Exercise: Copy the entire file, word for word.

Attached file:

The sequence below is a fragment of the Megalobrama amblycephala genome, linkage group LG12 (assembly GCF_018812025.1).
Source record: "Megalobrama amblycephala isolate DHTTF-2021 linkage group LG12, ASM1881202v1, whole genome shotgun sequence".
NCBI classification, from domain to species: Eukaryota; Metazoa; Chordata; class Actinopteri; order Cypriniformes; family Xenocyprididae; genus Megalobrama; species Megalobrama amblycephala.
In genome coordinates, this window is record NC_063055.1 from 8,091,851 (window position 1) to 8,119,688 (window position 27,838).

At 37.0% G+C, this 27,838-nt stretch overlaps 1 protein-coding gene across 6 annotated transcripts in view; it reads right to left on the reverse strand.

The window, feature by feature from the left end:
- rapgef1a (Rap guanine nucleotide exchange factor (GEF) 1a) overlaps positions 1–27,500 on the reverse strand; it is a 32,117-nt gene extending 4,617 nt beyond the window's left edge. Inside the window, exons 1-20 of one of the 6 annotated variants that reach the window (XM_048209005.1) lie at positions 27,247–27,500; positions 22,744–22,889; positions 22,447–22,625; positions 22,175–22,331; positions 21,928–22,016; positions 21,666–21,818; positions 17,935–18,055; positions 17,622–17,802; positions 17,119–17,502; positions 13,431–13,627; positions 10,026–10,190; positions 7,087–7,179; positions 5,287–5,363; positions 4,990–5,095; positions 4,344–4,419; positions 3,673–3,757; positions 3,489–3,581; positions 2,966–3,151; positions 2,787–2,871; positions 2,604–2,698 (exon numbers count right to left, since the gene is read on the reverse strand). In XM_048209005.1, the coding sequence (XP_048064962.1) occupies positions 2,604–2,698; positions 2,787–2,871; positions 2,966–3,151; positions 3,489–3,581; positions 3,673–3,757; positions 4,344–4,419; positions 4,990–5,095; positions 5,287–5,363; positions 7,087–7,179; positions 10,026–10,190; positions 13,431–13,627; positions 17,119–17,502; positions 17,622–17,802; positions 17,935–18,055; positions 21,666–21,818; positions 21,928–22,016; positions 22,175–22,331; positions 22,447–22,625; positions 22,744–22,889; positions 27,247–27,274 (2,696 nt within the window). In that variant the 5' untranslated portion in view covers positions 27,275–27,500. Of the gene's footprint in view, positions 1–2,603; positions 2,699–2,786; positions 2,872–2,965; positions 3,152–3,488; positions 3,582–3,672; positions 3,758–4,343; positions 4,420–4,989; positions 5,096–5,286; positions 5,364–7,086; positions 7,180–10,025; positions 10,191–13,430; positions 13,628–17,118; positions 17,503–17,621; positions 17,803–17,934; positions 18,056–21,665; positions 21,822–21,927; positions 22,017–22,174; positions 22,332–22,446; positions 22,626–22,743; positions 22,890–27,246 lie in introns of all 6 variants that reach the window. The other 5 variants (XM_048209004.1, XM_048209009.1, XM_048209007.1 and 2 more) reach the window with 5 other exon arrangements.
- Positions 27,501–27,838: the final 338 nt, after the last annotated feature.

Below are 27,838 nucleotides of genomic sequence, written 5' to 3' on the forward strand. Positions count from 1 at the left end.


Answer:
The sequence below is a fragment of the Megalobrama amblycephala genome, linkage group LG12 (assembly GCF_018812025.1).
Source record: "Megalobrama amblycephala isolate DHTTF-2021 linkage group LG12, ASM1881202v1, whole genome shotgun sequence".
NCBI classification, from domain to species: Eukaryota; Metazoa; Chordata; class Actinopteri; order Cypriniformes; family Xenocyprididae; genus Megalobrama; species Megalobrama amblycephala.
In genome coordinates, this window is record NC_063055.1 from 8,091,851 (window position 1) to 8,119,688 (window position 27,838).

At 37.0% G+C, this 27,838-nt stretch overlaps 1 protein-coding gene across 6 annotated transcripts in view; it reads right to left on the reverse strand.

The window, feature by feature from the left end:
- rapgef1a (Rap guanine nucleotide exchange factor (GEF) 1a) overlaps positions 1–27,500 on the reverse strand; it is a 32,117-nt gene extending 4,617 nt beyond the window's left edge. Inside the window, exons 1-20 of one of the 6 annotated variants that reach the window (XM_048209005.1) lie at positions 27,247–27,500; positions 22,744–22,889; positions 22,447–22,625; positions 22,175–22,331; positions 21,928–22,016; positions 21,666–21,818; positions 17,935–18,055; positions 17,622–17,802; positions 17,119–17,502; positions 13,431–13,627; positions 10,026–10,190; positions 7,087–7,179; positions 5,287–5,363; positions 4,990–5,095; positions 4,344–4,419; positions 3,673–3,757; positions 3,489–3,581; positions 2,966–3,151; positions 2,787–2,871; positions 2,604–2,698 (exon numbers count right to left, since the gene is read on the reverse strand). In XM_048209005.1, the coding sequence (XP_048064962.1) occupies positions 2,604–2,698; positions 2,787–2,871; positions 2,966–3,151; positions 3,489–3,581; positions 3,673–3,757; positions 4,344–4,419; positions 4,990–5,095; positions 5,287–5,363; positions 7,087–7,179; positions 10,026–10,190; positions 13,431–13,627; positions 17,119–17,502; positions 17,622–17,802; positions 17,935–18,055; positions 21,666–21,818; positions 21,928–22,016; positions 22,175–22,331; positions 22,447–22,625; positions 22,744–22,889; positions 27,247–27,274 (2,696 nt within the window). In that variant the 5' untranslated portion in view covers positions 27,275–27,500. Of the gene's footprint in view, positions 1–2,603; positions 2,699–2,786; positions 2,872–2,965; positions 3,152–3,488; positions 3,582–3,672; positions 3,758–4,343; positions 4,420–4,989; positions 5,096–5,286; positions 5,364–7,086; positions 7,180–10,025; positions 10,191–13,430; positions 13,628–17,118; positions 17,503–17,621; positions 17,803–17,934; positions 18,056–21,665; positions 21,822–21,927; positions 22,017–22,174; positions 22,332–22,446; positions 22,626–22,743; positions 22,890–27,246 lie in introns of all 6 variants that reach the window. The other 5 variants (XM_048209004.1, XM_048209009.1, XM_048209007.1 and 2 more) reach the window with 5 other exon arrangements.
- Positions 27,501–27,838: the final 338 nt, after the last annotated feature.

Below are 27,838 nucleotides of genomic sequence, written 5' to 3' on the forward strand. Positions count from 1 at the left end.